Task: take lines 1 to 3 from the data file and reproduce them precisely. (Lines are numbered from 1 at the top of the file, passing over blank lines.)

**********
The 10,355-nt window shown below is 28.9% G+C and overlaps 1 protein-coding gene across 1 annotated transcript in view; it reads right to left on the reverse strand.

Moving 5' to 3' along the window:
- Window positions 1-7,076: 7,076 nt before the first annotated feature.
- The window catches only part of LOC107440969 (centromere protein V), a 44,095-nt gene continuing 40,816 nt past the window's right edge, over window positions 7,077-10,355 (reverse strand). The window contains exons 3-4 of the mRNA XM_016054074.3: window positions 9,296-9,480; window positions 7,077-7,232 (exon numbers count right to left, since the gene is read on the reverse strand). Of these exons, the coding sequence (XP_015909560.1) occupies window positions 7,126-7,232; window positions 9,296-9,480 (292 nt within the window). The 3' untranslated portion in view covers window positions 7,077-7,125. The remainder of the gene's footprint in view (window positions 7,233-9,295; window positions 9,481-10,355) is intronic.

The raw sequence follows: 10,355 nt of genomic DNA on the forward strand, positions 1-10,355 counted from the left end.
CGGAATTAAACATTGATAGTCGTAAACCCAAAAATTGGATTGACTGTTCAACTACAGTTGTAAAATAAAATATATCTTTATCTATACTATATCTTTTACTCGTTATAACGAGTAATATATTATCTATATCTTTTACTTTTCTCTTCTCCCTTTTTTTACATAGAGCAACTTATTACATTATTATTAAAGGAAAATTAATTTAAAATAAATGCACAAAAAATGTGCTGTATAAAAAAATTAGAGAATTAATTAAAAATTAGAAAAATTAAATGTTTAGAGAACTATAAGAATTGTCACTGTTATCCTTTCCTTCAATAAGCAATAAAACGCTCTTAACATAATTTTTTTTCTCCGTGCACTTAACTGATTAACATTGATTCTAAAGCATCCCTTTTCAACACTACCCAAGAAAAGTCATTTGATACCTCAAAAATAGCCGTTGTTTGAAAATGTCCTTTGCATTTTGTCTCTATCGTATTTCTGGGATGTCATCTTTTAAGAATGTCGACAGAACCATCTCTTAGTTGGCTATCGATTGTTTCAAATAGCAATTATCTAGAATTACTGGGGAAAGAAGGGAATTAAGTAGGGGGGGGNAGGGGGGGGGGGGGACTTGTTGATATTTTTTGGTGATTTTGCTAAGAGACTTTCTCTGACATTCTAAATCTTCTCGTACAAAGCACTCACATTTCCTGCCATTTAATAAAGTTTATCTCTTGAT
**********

The 10,355-nt window shown below is 28.9% G+C and overlaps 1 protein-coding gene across 1 annotated transcript in view; it reads right to left on the reverse strand.

Moving 5' to 3' along the window:
- Window positions 1-7,076: 7,076 nt before the first annotated feature.